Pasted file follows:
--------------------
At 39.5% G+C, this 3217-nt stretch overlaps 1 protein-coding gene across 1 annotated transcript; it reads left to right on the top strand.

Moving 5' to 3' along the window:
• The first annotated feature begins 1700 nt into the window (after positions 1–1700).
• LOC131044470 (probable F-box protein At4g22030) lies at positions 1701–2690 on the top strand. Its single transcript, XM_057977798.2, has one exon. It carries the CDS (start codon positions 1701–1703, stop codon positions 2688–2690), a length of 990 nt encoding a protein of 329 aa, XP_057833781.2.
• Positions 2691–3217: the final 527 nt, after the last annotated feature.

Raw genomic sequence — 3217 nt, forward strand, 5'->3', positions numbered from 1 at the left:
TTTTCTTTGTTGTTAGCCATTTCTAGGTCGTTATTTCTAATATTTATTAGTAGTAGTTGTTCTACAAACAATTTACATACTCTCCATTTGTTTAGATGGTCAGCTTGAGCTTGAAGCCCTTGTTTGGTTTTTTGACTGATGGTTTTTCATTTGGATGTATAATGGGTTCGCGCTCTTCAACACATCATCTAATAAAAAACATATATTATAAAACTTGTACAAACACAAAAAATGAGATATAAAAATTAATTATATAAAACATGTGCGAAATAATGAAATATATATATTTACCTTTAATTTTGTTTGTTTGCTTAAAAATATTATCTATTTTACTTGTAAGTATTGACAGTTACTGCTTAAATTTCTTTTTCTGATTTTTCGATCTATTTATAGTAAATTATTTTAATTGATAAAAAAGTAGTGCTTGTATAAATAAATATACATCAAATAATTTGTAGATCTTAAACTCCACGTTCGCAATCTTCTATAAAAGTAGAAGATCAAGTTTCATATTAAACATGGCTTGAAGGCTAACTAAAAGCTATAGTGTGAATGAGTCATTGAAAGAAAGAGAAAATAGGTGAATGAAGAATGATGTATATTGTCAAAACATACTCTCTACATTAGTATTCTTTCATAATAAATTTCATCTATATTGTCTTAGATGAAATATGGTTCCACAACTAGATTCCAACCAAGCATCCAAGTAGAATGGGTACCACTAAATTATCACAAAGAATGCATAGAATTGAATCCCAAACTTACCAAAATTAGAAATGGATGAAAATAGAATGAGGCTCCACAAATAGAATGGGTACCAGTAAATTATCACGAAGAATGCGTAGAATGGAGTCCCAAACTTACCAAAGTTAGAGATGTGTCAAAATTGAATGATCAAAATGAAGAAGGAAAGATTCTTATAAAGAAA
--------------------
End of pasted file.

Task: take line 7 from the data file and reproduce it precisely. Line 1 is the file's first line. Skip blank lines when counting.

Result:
TTTTCTTTGTTGTTAGCCATTTCTAGGTCGTTATTTCTAATATTTATTAGTAGTAGTTGTTCTACAAACAATTTACATACTCTCCATTTGTTTAGATGGTCAGCTTGAGCTTGAAGCCCTTGTTTGGTTTTTTGACTGATGGTTTTTCATTTGGATGTATAATGGGTTCGCGCTCTTCAACACATCATCTAATAAAAAACATATATTATAAAACTTGTACAAACACAAAAAATGAGATATAAAAATTAATTATATAAAACATGTGCGAAATAATGAAATATATATATTTACCTTTAATTTTGTTTGTTTGCTTAAAAATATTATCTATTTTACTTGTAAGTATTGACAGTTACTGCTTAAATTTCTTTTTCTGATTTTTCGATCTATTTATAGTAAATTATTTTAATTGATAAAAAAGTAGTGCTTGTATAAATAAATATACATCAAATAATTTGTAGATCTTAAACTCCACGTTCGCAATCTTCTATAAAAGTAGAAGATCAAGTTTCATATTAAACATGGCTTGAAGGCTAACTAAAAGCTATAGTGTGAATGAGTCATTGAAAGAAAGAGAAAATAGGTGAATGAAGAATGATGTATATTGTCAAAACATACTCTCTACATTAGTATTCTTTCATAATAAATTTCATCTATATTGTCTTAGATGAAATATGGTTCCACAACTAGATTCCAACCAAGCATCCAAGTAGAATGGGTACCACTAAATTATCACAAAGAATGCATAGAATTGAATCCCAAACTTACCAAAATTAGAAATGGATGAAAATAGAATGAGGCTCCACAAATAGAATGGGTACCAGTAAATTATCACGAAGAATGCGTAGAATGGAGTCCCAAACTTACCAAAGTTAGAGATGTGTCAAAATTGAATGATCAAAATGAAGAAGGAAAGATTCTTATAAAGAAA